Aug. 3 (UPI) -- The number of parents in the United States who want to send their children back to school full-time this fall has dramatically fallen in recent weeks, a new Gallup survey showed Monday.
According to the poll, 36% of parents want their children to return to full-time, in-school learning, a decline of 20% from late May and early June.
Another 36% prefer a mix of in-person and distance learning, and 28% want full-time, remote learning.
In late May and early June, just 7% wanted distance learning full-time.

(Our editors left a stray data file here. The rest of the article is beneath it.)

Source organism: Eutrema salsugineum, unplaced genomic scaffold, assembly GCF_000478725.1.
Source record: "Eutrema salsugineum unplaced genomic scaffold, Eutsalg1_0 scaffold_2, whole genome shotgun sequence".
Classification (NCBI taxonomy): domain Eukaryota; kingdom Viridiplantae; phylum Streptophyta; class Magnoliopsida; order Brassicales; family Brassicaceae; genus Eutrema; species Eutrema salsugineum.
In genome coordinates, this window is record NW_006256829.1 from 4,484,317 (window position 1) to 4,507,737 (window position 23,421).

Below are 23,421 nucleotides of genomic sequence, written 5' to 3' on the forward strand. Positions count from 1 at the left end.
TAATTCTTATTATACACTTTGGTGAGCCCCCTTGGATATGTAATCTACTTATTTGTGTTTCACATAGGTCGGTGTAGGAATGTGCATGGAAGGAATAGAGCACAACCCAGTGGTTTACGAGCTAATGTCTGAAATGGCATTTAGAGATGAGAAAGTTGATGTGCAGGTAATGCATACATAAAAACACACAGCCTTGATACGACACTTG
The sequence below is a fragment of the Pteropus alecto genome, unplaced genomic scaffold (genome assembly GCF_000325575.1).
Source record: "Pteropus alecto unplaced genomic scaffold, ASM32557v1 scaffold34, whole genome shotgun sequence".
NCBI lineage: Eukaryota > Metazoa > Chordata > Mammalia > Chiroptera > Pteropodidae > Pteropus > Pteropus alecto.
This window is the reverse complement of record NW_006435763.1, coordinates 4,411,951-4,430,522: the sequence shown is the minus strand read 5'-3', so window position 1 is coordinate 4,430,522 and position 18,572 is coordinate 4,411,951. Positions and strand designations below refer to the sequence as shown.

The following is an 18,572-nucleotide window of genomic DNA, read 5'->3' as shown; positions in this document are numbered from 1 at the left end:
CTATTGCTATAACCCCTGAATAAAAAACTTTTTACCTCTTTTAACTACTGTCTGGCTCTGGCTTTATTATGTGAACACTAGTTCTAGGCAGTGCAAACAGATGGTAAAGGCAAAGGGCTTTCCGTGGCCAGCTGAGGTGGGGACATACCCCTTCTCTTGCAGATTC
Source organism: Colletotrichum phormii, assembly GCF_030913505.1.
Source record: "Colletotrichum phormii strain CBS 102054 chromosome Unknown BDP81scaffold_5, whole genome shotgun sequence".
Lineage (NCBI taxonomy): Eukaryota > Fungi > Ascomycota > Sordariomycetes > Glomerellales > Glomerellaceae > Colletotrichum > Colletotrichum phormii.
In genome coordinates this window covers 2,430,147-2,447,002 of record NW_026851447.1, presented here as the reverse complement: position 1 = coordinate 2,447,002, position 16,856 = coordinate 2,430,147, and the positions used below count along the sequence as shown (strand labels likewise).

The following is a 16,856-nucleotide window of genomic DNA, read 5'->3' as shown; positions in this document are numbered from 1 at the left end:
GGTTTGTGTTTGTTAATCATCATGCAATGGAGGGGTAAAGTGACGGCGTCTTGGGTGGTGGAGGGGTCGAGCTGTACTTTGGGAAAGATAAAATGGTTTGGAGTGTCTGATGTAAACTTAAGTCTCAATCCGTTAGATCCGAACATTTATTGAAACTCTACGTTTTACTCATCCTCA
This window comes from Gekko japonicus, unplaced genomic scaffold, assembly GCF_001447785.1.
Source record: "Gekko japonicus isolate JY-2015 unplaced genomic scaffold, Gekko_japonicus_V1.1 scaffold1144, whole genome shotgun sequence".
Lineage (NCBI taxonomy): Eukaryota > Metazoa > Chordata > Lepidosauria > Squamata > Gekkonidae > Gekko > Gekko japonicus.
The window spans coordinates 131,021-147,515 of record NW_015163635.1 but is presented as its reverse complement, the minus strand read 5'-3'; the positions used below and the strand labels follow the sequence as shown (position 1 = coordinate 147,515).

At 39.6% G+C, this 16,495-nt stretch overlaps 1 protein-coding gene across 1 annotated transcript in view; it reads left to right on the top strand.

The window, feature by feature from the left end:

The poll also showed that nearly two-thirds of parents said they're either very worried (27%) or somewhat concerned (37%) about their children catching COVID-19 in school. That's an increase of 18%.
"Thus, to a large degree, the shift away from-person learning reflects the increased worry among parents since late May and early June, when U.S. coronavirus infections were much lower than today," Gallup wrote.
Politically, 42% of Democratic parents are "very worried" about their child getting the coronavirus, while just 9% of Republican parents said the same. Conversely, 68% of Republican parents want their children in full-time, in-person schooling this fall, compared to 13% of Democratic parents.
Gallup said it polled more than 1,000 U.S. parents for the survey, which has a margin of error of 6 points. Gallup said margins for subgroups are higher.